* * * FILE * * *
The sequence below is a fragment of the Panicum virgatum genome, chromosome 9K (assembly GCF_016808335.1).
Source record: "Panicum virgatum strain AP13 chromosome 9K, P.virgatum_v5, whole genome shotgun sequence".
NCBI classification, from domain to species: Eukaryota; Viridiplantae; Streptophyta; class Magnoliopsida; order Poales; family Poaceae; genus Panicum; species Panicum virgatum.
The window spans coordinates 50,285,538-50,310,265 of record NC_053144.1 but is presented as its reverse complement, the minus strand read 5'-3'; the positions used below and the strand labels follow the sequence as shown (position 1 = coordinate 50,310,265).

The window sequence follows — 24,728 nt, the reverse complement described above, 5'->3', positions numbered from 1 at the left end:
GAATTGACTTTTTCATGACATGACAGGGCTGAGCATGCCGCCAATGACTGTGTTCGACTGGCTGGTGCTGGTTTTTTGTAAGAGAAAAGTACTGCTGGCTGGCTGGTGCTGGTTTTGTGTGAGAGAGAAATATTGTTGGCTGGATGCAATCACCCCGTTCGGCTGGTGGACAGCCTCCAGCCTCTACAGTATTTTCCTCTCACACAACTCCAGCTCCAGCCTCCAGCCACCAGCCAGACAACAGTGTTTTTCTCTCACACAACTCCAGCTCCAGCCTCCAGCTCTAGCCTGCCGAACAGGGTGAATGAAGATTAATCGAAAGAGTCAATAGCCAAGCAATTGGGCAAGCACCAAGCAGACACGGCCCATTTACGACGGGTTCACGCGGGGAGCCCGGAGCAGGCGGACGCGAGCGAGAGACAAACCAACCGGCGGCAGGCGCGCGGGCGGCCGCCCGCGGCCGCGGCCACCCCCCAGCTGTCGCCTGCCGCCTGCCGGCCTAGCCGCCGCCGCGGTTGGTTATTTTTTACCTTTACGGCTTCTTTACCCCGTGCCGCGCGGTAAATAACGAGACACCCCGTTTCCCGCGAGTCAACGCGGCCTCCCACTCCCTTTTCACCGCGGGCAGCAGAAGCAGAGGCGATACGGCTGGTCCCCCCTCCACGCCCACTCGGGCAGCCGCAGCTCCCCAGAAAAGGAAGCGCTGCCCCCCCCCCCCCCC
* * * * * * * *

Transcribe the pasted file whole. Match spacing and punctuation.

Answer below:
The sequence below is a fragment of the Panicum virgatum genome, chromosome 9K (assembly GCF_016808335.1).
Source record: "Panicum virgatum strain AP13 chromosome 9K, P.virgatum_v5, whole genome shotgun sequence".
NCBI classification, from domain to species: Eukaryota; Viridiplantae; Streptophyta; class Magnoliopsida; order Poales; family Poaceae; genus Panicum; species Panicum virgatum.
The window spans coordinates 50,285,538-50,310,265 of record NC_053144.1 but is presented as its reverse complement, the minus strand read 5'-3'; the positions used below and the strand labels follow the sequence as shown (position 1 = coordinate 50,310,265).

The window sequence follows — 24,728 nt, the reverse complement described above, 5'->3', positions numbered from 1 at the left end:
GAATTGACTTTTTCATGACATGACAGGGCTGAGCATGCCGCCAATGACTGTGTTCGACTGGCTGGTGCTGGTTTTTTGTAAGAGAAAAGTACTGCTGGCTGGCTGGTGCTGGTTTTGTGTGAGAGAGAAATATTGTTGGCTGGATGCAATCACCCCGTTCGGCTGGTGGACAGCCTCCAGCCTCTACAGTATTTTCCTCTCACACAACTCCAGCTCCAGCCTCCAGCCACCAGCCAGACAACAGTGTTTTTCTCTCACACAACTCCAGCTCCAGCCTCCAGCTCTAGCCTGCCGAACAGGGTGAATGAAGATTAATCGAAAGAGTCAATAGCCAAGCAATTGGGCAAGCACCAAGCAGACACGGCCCATTTACGACGGGTTCACGCGGGGAGCCCGGAGCAGGCGGACGCGAGCGAGAGACAAACCAACCGGCGGCAGGCGCGCGGGCGGCCGCCCGCGGCCGCGGCCACCCCCCAGCTGTCGCCTGCCGCCTGCCGGCCTAGCCGCCGCCGCGGTTGGTTATTTTTTACCTTTACGGCTTCTTTACCCCGTGCCGCGCGGTAAATAACGAGACACCCCGTTTCCCGCGAGTCAACGCGGCCTCCCACTCCCTTTTCACCGCGGGCAGCAGAAGCAGAGGCGATACGGCTGGTCCCCCCTCCACGCCCACTCGGGCAGCCGCAGCTCCCCAGAAAAGGAAGCGCTGCCCCCCCCCCCCCCC